A Dictionary of the English Language
                        A Digital Edition of the 1755 Classic by Samuel Johnson
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Licorice

View Scan · View Transcription · from page 1197

View Scan · View Transcription · from page 1197

Licorice. n.s. [γλυκύῤῥιζα; liquoricia, Italian; glycyrrhzza, Latin.] A root of sweet taste.

Liquorice hath a papilionaceous flower; the pointal which arises from the empalement becomes a short pod, containing several kidney-shaped seeds; the leaves are placed by parts joined to the mid-rib, and are terminated by an odd lobe. Miller.

Liquorice root is long and slender, externally of a dusky reddish brown, but within of a fine yellow, full of juice, void of smell, and of a taste sweeter than sugar, it grows wild in many parts of France, Italy, Spain, and Germany. This root is excellent in coughs, and all disorders of the lungs. The inspissated juice of this root is brought to us from Spain and Holland; from the first of which places it obtained the name of Spanish juice. Hill's Materia Medica.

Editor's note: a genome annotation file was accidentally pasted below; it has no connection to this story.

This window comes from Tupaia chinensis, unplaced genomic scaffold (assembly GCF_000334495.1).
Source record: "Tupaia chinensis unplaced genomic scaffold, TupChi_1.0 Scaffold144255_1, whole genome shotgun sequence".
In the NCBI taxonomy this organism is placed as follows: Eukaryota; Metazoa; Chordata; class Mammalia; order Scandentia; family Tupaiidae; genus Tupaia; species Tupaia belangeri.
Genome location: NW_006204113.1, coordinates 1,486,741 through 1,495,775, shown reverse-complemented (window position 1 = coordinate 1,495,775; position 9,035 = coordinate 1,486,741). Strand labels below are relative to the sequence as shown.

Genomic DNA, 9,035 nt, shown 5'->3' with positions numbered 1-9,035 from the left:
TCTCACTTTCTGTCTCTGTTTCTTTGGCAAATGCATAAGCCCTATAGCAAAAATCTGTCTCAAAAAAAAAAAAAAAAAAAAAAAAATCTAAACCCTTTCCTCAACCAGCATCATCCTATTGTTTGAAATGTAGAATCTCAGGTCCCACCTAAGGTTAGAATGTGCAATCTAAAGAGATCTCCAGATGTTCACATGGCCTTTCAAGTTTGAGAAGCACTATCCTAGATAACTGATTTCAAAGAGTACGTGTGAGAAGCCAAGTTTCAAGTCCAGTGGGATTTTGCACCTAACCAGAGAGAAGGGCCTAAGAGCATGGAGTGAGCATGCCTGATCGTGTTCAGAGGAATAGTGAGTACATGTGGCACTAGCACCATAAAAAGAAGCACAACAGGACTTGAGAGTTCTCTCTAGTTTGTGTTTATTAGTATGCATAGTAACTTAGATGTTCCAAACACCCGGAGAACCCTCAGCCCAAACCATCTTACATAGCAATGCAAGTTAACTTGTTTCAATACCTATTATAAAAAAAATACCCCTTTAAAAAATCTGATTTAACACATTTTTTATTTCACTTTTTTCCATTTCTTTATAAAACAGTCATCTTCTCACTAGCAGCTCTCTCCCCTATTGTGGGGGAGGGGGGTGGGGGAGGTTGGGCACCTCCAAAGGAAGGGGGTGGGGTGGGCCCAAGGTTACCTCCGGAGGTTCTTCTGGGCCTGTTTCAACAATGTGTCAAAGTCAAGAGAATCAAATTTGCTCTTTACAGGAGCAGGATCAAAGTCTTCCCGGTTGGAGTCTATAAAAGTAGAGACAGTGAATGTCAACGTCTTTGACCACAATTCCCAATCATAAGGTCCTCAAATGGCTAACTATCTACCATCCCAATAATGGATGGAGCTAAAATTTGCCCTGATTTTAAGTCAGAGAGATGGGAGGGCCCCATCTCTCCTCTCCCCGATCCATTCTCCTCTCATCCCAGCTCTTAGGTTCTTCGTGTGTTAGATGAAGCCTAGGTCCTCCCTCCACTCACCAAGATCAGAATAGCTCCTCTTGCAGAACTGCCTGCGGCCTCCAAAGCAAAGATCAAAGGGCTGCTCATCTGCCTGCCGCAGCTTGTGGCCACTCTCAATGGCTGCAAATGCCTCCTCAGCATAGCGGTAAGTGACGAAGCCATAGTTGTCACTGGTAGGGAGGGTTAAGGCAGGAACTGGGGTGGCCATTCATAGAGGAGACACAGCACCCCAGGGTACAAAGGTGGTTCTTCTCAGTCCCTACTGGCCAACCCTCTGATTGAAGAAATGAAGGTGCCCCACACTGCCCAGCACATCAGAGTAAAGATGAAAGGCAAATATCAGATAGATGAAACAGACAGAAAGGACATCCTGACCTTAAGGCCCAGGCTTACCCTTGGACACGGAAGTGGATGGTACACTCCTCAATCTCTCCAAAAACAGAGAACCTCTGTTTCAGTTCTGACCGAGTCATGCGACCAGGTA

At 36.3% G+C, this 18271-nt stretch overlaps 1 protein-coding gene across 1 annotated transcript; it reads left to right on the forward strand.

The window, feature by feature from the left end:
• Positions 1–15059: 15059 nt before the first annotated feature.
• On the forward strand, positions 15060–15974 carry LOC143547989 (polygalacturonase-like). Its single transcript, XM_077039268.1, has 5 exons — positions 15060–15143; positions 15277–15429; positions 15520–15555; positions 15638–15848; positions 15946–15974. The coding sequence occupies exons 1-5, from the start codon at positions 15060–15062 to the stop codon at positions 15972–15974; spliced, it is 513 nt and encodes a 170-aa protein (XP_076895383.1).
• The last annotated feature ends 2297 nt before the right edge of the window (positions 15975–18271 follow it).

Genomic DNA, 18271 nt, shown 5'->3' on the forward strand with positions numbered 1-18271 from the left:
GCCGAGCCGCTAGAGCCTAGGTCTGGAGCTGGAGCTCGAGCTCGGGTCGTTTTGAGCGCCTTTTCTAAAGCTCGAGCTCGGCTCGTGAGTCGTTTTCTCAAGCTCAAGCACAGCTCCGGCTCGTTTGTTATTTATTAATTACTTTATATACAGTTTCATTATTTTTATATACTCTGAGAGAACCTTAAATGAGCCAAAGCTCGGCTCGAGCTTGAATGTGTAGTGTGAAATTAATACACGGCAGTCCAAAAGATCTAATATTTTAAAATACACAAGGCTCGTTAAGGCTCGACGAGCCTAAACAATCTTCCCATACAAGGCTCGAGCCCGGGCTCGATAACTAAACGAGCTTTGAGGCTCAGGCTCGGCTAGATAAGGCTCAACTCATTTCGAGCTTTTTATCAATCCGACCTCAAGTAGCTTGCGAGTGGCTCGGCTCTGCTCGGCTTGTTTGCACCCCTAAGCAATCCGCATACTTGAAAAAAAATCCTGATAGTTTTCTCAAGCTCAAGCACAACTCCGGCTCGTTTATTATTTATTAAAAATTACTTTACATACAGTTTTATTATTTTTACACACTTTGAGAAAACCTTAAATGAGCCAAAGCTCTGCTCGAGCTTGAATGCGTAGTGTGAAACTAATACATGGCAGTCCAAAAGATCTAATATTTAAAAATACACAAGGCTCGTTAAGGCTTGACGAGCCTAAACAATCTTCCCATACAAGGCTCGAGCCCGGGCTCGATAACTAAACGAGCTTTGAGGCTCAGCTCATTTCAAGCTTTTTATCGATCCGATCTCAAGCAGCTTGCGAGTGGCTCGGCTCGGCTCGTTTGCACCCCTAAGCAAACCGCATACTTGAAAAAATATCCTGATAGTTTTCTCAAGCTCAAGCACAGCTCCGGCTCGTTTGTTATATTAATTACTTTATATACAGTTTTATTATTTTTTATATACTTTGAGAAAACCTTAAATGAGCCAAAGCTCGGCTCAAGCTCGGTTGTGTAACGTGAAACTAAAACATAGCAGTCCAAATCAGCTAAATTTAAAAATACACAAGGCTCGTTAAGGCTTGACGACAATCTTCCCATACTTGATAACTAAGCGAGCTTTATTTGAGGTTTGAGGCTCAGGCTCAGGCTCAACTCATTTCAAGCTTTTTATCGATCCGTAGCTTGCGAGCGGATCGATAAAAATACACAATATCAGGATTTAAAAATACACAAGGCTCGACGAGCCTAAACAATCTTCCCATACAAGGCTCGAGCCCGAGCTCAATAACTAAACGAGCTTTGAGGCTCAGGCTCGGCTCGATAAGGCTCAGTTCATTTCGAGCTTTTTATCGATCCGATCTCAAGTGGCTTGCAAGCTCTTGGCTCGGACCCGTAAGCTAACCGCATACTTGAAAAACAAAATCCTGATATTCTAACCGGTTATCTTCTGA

Sources: Hill, John (29) · Miller, Philip (58)

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Cite this page: Johnson, Samuel. "Licorice." A Dictionary of the English Language: A Digital Edition of the 1755 Classic by Samuel Johnson. Edited by Brandi Besalke. Last modified: November 23, 2011. http://johnsonsdictionaryonline.com/?p=8328.


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